Archive for the ‘Eddie Albert’ Category

Meet Me After The Show

01 Dec

Meet Me After The Show – directed by Richard Sale. Musical 87 minutes Color 1951. ★★★★.

The Story: A Broadway star gets amnesia when she get fed up with her husband’s controlling behavior.

What made Betty Grable the biggest star of them all?

She could two difficult things well which no other musical star could do: she could both sing and dance. Neither Judy Garland nor Rita Hayworth nor Doris Day nor Cyd Charisse could do both. They could all act, and each could do one other thing well, but could not do two things well. Betty Grable could.

She is also a true soubrette (in leading lady disguise) – meaning that she is a master at low comedy shenanigans and comic byplay, particularly in dance. She was always dolled up and presented as The Great Beauty, but most of her musical numbers were comic specialty numbers, and at them she is superb. As instanced by her number with a polar bear or dancing with two sixty year-old twins or with Gwen Verdon as juvenile delinquents or dancing with the beefcake boys (of which Jane Russell’s “Is Anyone Here For Love” from Gentlemen Prefer Blonds” is a reprieve. Russell leads with her pelvis; Grable with her eyes and ready wit). Her timing is impeccable and she understands and gives her own human folly to everything she danced. Her choreographer Jack Cole understood her well.

But the main thing about Betty Grable is that she is the most inherently optimistic human in the world, and anything that happens to contradict that hurts her in a way that hurts us.

This is a woman who is completely trusting. And you love her for it. Watch how she plays right out to the audience. No other musical star did that. Grable is playing to a “theatre” audience, but the effect is darling for the camera. She gives herself so innocently.

She is never hard or troubled. There is no neurotic edge to her. But she can contend. She is not without ways and means. She is never a victim long. She has background and resources. She is hard-working, and she plays hard-working girls. It’s always her ace in the hole. You respect her for it.

The plot of this picture is unusual for a Fox Betty Grable musical, which usually had Betty as an up-and-coming star, involved with two men at the same time. Here she is established and married, The second half, where most musicals fail, actually picks up color and pace, as Betty reverts to her vulgar down-South saloon beginnings and where she smooches on the beach with the dripping Rory Calhoun.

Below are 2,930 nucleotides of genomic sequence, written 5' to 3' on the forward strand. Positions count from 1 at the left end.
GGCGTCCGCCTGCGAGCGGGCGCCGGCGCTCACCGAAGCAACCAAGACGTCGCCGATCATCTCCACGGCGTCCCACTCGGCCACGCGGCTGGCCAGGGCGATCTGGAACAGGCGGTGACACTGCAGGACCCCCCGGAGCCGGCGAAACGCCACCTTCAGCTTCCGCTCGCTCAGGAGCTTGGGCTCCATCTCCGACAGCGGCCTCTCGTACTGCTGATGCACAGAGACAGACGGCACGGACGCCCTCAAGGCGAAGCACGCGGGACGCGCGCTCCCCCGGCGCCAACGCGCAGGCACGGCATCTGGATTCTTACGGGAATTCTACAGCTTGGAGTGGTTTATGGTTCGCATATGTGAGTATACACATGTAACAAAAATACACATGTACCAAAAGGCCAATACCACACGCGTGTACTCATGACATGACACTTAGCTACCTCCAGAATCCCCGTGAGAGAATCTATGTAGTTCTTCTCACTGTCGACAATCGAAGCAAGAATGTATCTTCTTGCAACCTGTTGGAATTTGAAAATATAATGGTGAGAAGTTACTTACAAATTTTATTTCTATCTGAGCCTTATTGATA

Arthur Arling shot it. Fred Clark and Eddie Albert lend good support. Cary Grant was set to do it, but couldn’t. MacDonald Cary, a really competent actor, does not have the sense of fun required for musical comedy style. But Betty carries the film. But more! When she appeared in Hello, Dolly! later in her life, no star who appeared in that show ever received the ovation she received when she entered. Why was that? Why did people love her? She gave it all she had – yes – but she was so open.


I’ll Cry Tomorrow

29 Mar

I’ll Cry Tomorrow — directed by Daniel Mann. Drama. A young stage performer takes her first drink and all is lost. 117 minutes Black and White 1956.


As singer Lillian Roth, Susan Hayward flails about in the first half of this film and then comes alive in the second as a charming drunk. Hayward was one of those repulsive actors — Shelley Winters, Jack Palance were others – who are grating in everything they do, especially in parts in which they are called upon to be sympathetic or endearing. If you want to see what endearing really is, take a look at the Story Conference short in the Special Features which brings us Lillian Roth herself in 1933, a delightful beauty with good clear eyes a fine voice and a spirit you can fall right into. Hayward physically is stiff as an actress and gesticulates rampantly and meaninglessly as she sings, whereas Roth, when she sings may use the same bold gestures, but they suit her and are natural to her.  You can always see Susan Hayward reaching her marks on the soundstage floor. She is never motivated; she is always driven. She is perpetually locked for a fight. In fact, her energy is so pronounced it is masculine – despite the fact that she has a good figure and a pretty face. Both these are enhanced by Sydney Guilaroff, whose perfect hairstyles for her bring a great deal to the character – as they do for Jo Van Fleet, another repulsive actor, who plays Hayward’s stage mother. Of course, Jo Van Fleet is a very good actress, and just how much better than Hayward is determined perfectly in the great confrontation scene between them. Our belovèd Margo and Eddie Albert, Ray Danton, and Richard Conte support the actress, who improves as the drunk scenes loosen her up, invite her to be flexible and less actory, and even funny. Much head tossing goes on as she hits and rises from the skids, but there are other scenes – especially those in AA – which are simple and moving. Daniel Mann directed actresses toward Oscars – Shirley Booth, Anna Magnani, Elizabeth Taylor – and there are times here which justify Hayward nomination for it that year. Hayward would have taken as her cue to play unpleasant characters onscreen that permission given by Bette Davis who mastered the art and paved the way. There are times in this gritty performance which must bow to her powerful predecessor in thanks.


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